Buying Your House Vs. Renting Your House – $1Mill Example

Buying A House vs. Renting A House

 

This horse has been beaten to death many times over. Last time I researched this the conclusion I came to is that every situation is different. The people who will have the least regret if they did decide to buy are the ones that approach the house the way a real estate investor would. Regardless, a house you purchase to live in should and cannot be considered an investment. The reason I say that is because you have a lot of expenses that comes with it and you will live in it, which means you will “consume” it. For some people having their own home is really important for various reasons whether it makes sense financially or not. As an example, I am paying off my 2.75% student loans in less than one year even though it would be much wiser to keep them as long as possible and make the minimum payment on it. However paying off my student loans gives me a sense of freedom that to me is worth more than the money I could make had I invested the extra payments.

 

The $1Mill House

So here is the scenario… you are working with a group in an area where a house that meets your standards is $1,000,000. You make about $300,000 per year before tax and since you are married and have 2 kids you take home about $200,000. You feel that you are throwing your money away on rent and you see yourself settling down in the area for at least the next 5-10 years. You have enough money to give for a down payment without incurring a PMI which happens to be only 10% right now. So let’s play with the numbers. 10%*$1,000,000=$100,000. You pay the $100,000 down and pay another 4% to the realtor which is $40,000 and then you have some loan fees and inspection fees which is another $7,000. So you are going to be putting up $147,000 of your money towards this house. You will get a mortgage for the other $900,000 which comes out to $4,255/mo @ a rate of 3.92%. $2,940 will go towards the interest and $1,315 towards the principal with a total of $632,000 going towards interest over the life of the loan. It will take 17 years before your interest payments drop below $1,600/mo. And now for the property taxes, let’s say 1%, so that’s $10,000/yr or $833/mo for the taxes. Of course you are in a high tax bracket so you get to write off a good amount… we’ll say in total you will pay $2,641/mo just to own this material good. Your total expenses which will include property insurance ($1,100/yr) and home maintenance (1-2%/yr) will be $2,641+$91+$833=$3,565/mo.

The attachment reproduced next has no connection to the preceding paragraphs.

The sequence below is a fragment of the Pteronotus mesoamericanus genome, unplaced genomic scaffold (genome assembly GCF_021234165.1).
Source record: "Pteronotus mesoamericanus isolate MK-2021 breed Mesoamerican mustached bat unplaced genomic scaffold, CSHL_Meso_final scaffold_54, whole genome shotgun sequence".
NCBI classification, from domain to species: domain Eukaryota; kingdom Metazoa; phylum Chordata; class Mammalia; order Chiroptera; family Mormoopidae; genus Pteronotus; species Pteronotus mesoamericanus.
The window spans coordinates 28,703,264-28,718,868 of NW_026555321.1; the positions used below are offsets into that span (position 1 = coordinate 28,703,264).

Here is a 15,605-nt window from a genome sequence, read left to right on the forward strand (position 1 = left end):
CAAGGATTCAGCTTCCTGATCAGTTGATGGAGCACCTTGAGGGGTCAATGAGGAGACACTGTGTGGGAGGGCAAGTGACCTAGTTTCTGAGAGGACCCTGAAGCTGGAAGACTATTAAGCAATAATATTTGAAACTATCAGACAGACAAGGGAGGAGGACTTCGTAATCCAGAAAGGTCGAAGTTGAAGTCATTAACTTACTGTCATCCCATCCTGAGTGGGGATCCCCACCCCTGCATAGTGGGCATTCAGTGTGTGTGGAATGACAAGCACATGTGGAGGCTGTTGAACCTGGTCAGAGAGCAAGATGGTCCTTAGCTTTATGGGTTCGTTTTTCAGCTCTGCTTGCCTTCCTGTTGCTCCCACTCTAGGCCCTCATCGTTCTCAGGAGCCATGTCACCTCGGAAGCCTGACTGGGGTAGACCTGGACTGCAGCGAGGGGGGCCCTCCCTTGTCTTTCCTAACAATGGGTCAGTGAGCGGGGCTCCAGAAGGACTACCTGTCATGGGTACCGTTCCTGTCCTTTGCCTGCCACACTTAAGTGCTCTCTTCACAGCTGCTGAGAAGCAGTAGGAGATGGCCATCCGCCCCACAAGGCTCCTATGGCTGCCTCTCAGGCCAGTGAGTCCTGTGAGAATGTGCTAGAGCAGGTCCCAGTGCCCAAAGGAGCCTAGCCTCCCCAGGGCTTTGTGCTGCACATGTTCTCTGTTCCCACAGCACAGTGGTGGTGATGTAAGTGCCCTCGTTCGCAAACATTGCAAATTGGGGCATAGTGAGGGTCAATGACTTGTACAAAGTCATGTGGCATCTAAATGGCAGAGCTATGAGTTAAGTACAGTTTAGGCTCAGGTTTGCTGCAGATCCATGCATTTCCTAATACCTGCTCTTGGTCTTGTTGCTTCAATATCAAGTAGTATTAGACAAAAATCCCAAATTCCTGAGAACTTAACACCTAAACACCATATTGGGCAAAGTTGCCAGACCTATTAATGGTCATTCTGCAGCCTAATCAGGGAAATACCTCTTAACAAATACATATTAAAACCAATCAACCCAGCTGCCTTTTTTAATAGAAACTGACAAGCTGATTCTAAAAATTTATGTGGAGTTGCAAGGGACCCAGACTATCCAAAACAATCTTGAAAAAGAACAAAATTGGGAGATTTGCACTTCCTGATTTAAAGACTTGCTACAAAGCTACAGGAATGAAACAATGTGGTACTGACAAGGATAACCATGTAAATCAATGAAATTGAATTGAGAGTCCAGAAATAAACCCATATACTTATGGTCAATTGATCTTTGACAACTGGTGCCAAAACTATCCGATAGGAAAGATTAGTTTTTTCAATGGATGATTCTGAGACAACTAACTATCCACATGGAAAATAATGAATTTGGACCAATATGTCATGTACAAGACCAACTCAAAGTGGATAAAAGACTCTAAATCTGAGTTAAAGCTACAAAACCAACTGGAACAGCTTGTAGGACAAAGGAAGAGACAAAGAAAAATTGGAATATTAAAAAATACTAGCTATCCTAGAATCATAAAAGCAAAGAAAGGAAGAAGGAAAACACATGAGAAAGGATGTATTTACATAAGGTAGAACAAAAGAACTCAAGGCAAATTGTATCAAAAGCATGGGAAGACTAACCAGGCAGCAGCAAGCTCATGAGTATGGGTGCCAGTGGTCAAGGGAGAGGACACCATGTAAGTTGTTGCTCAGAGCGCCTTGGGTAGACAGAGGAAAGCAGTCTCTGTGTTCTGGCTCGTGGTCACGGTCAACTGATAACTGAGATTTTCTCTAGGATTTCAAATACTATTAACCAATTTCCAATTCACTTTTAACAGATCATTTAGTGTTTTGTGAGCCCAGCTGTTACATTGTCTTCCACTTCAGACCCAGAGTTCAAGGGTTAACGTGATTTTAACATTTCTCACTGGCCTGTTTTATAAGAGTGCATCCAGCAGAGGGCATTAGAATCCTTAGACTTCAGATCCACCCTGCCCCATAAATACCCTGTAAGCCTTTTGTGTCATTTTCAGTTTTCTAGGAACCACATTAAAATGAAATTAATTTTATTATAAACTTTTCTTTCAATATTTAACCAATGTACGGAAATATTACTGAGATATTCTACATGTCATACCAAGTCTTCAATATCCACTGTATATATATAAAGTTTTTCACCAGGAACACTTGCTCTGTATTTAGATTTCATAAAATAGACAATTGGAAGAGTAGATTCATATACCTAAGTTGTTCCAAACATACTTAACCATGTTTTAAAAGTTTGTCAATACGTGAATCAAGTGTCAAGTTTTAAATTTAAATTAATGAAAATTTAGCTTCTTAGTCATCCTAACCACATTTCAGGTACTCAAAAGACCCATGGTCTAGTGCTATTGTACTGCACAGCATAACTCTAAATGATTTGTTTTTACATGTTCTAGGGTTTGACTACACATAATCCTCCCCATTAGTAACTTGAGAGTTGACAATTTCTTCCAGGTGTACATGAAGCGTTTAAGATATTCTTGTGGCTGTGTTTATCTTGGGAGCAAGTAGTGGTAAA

$3,500 Spent On Rent… Money Thrown Away?